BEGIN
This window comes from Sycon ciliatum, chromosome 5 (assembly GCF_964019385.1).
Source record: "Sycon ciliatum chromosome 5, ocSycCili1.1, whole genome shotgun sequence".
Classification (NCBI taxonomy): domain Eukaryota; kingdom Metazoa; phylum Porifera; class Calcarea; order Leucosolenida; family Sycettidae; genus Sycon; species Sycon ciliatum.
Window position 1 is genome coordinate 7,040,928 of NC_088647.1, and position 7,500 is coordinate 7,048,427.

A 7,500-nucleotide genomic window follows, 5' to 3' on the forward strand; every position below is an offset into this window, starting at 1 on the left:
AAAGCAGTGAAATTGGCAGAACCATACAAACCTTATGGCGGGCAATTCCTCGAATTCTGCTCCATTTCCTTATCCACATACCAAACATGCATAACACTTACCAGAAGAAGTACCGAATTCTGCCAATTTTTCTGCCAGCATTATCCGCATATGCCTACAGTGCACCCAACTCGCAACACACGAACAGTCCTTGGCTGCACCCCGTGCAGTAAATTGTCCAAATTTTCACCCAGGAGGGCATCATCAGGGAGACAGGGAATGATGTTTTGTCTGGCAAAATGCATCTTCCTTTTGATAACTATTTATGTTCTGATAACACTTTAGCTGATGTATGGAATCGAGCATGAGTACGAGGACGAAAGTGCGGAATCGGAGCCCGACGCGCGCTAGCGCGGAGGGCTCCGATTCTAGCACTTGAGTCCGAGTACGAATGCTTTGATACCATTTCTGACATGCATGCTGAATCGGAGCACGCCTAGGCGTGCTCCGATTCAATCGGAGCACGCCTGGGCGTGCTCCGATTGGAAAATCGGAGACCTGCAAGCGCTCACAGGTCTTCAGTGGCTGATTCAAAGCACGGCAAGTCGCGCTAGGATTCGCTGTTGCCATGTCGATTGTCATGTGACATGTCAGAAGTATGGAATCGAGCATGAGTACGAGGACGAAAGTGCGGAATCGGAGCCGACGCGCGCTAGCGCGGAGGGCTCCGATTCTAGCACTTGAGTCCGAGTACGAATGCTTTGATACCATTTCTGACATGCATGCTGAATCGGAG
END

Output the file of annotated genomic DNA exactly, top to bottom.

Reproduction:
This window comes from Sycon ciliatum, chromosome 5 (assembly GCF_964019385.1).
Source record: "Sycon ciliatum chromosome 5, ocSycCili1.1, whole genome shotgun sequence".
Classification (NCBI taxonomy): domain Eukaryota; kingdom Metazoa; phylum Porifera; class Calcarea; order Leucosolenida; family Sycettidae; genus Sycon; species Sycon ciliatum.
Window position 1 is genome coordinate 7,040,928 of NC_088647.1, and position 7,500 is coordinate 7,048,427.

A 7,500-nucleotide genomic window follows, 5' to 3' on the forward strand; every position below is an offset into this window, starting at 1 on the left:
AAAGCAGTGAAATTGGCAGAACCATACAAACCTTATGGCGGGCAATTCCTCGAATTCTGCTCCATTTCCTTATCCACATACCAAACATGCATAACACTTACCAGAAGAAGTACCGAATTCTGCCAATTTTTCTGCCAGCATTATCCGCATATGCCTACAGTGCACCCAACTCGCAACACACGAACAGTCCTTGGCTGCACCCCGTGCAGTAAATTGTCCAAATTTTCACCCAGGAGGGCATCATCAGGGAGACAGGGAATGATGTTTTGTCTGGCAAAATGCATCTTCCTTTTGATAACTATTTATGTTCTGATAACACTTTAGCTGATGTATGGAATCGAGCATGAGTACGAGGACGAAAGTGCGGAATCGGAGCCCGACGCGCGCTAGCGCGGAGGGCTCCGATTCTAGCACTTGAGTCCGAGTACGAATGCTTTGATACCATTTCTGACATGCATGCTGAATCGGAGCACGCCTAGGCGTGCTCCGATTCAATCGGAGCACGCCTGGGCGTGCTCCGATTGGAAAATCGGAGACCTGCAAGCGCTCACAGGTCTTCAGTGGCTGATTCAAAGCACGGCAAGTCGCGCTAGGATTCGCTGTTGCCATGTCGATTGTCATGTGACATGTCAGAAGTATGGAATCGAGCATGAGTACGAGGACGAAAGTGCGGAATCGGAGCCGACGCGCGCTAGCGCGGAGGGCTCCGATTCTAGCACTTGAGTCCGAGTACGAATGCTTTGATACCATTTCTGACATGCATGCTGAATCGGAG